My primary aim in this study was to determine how varying juvenile and/or adult feeding regimes affect the development, morphology and reproductive fitness of females and males in the sexually cannibalistic praying mantid Pseudomantis albofimbriata. Specifically, I was focused on (1) the effect of juvenile and adult feeding regime on the allocation of resources to female development and morphology, (2) the effect of juvenile feeding regime on the allocation of resources to male development and morphology (including the functionally significant antennae and wings) (3), the effect of juvenile and adult feeding regime on female reproductive fitness traits, and (4) the effect of juvenile feeding regime on male reproductive fitness traits. Males of this species are intense scramble competitors [23], so selection should favour those males that can quickly detect and mate with the best quality females [22]. Since previous studies of P. albofimbriata suggest that adult male size - which generally infers juvenile feeding - has little effect on the frequency of cannibalism [20], male mating success [20], proportion of paternity [23] or absolute sperm number transferred [25], I used only male mate location and mate choice ability as indictors of male reproductive fitness in this study. For females, I used fecundity and chemical attractiveness as indicators of reproductive fitness.

Materials and Methods

General methods

Collection and housing.

Individual Pseudomantis albofimbriata were collected from various sites around Sydney, Australia, from January - February 2007 and 2009. The majority of individuals were found in Lomandra longifolia bushes at Kuringai Bicentennial Park and Yamba Reserve in Sydney, Australia. Juvenile animals were collected from the study sites and housed individually within well-ventilated 425 mL transparent cups in the laboratory, at a temperature of 24-26 °C and a diurnal period of 14 light hours per day.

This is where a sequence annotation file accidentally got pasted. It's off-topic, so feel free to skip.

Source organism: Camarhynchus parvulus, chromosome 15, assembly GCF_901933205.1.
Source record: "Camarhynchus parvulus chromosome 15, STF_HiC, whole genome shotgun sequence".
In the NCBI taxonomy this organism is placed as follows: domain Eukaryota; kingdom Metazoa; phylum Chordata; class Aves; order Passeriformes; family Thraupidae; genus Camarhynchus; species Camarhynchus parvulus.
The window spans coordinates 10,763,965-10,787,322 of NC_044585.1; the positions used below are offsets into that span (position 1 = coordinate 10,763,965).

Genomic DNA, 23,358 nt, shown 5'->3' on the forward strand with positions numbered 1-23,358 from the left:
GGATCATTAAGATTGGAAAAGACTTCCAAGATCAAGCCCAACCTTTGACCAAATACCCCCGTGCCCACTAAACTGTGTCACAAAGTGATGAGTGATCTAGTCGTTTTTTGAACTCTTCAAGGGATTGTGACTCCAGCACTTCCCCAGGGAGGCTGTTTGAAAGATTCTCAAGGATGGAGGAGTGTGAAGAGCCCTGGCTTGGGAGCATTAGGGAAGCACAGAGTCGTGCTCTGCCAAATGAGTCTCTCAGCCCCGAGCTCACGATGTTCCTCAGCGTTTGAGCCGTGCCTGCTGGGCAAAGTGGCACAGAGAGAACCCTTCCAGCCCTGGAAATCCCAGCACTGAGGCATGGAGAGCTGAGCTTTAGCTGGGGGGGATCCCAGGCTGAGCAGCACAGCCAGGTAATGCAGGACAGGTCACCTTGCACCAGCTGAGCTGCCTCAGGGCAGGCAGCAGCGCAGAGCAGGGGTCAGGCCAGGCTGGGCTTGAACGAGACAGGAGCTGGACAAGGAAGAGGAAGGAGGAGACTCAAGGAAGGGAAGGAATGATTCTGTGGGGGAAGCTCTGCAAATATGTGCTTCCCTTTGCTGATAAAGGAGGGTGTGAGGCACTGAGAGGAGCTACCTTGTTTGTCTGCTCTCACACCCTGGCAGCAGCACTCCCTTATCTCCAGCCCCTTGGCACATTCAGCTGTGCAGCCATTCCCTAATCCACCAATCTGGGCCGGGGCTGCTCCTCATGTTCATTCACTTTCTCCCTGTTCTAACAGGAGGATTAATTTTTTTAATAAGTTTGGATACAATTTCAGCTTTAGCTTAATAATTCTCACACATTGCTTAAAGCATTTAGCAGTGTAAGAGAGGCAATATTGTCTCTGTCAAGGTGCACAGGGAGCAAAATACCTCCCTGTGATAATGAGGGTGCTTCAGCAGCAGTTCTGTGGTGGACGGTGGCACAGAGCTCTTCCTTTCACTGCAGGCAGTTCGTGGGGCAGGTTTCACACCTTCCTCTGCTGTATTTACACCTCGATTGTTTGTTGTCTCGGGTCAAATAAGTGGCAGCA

Measuring and sexing mantids.

The pronotum length of all laboratory-reared mantids was recorded after the final moult and was used as a measure of fixed adult size, while body mass was measured immediately preceding mate choice experiments. I used body mass divided by fixed size and the residuals of a regression of body mass over fixed size as indices of body condition [28], however, both gave very similar results, so I report only fixed size divided by body mass throughout this paper. The sex of P. albofimbriata individuals was determined by differences in the adult abdomen and wing morphology.

Feeding regimes.